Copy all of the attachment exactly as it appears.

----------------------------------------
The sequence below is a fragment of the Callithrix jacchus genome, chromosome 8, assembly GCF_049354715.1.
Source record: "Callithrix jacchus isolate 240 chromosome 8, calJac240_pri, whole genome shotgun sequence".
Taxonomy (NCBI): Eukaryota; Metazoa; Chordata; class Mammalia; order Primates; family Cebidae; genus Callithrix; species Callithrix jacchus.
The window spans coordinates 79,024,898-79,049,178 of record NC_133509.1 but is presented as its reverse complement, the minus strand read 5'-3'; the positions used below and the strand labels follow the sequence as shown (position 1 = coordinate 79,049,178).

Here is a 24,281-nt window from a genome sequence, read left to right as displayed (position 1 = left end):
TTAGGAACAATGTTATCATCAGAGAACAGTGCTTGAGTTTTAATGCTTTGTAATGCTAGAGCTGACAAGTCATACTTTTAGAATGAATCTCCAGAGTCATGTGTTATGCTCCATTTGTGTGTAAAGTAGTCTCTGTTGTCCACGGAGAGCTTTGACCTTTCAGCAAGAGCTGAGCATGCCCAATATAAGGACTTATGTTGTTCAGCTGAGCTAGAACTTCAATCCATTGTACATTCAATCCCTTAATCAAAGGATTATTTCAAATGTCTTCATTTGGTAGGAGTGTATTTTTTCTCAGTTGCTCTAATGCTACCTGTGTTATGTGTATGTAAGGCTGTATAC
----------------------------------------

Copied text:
The sequence below is a fragment of the Callithrix jacchus genome, chromosome 8, assembly GCF_049354715.1.
Source record: "Callithrix jacchus isolate 240 chromosome 8, calJac240_pri, whole genome shotgun sequence".
Taxonomy (NCBI): Eukaryota; Metazoa; Chordata; class Mammalia; order Primates; family Cebidae; genus Callithrix; species Callithrix jacchus.
The window spans coordinates 79,024,898-79,049,178 of record NC_133509.1 but is presented as its reverse complement, the minus strand read 5'-3'; the positions used below and the strand labels follow the sequence as shown (position 1 = coordinate 79,049,178).

Here is a 24,281-nt window from a genome sequence, read left to right as displayed (position 1 = left end):
TTAGGAACAATGTTATCATCAGAGAACAGTGCTTGAGTTTTAATGCTTTGTAATGCTAGAGCTGACAAGTCATACTTTTAGAATGAATCTCCAGAGTCATGTGTTATGCTCCATTTGTGTGTAAAGTAGTCTCTGTTGTCCACGGAGAGCTTTGACCTTTCAGCAAGAGCTGAGCATGCCCAATATAAGGACTTATGTTGTTCAGCTGAGCTAGAACTTCAATCCATTGTACATTCAATCCCTTAATCAAAGGATTATTTCAAATGTCTTCATTTGGTAGGAGTGTATTTTTTCTCAGTTGCTCTAATGCTACCTGTGTTATGTGTATGTAAGGCTGTATAC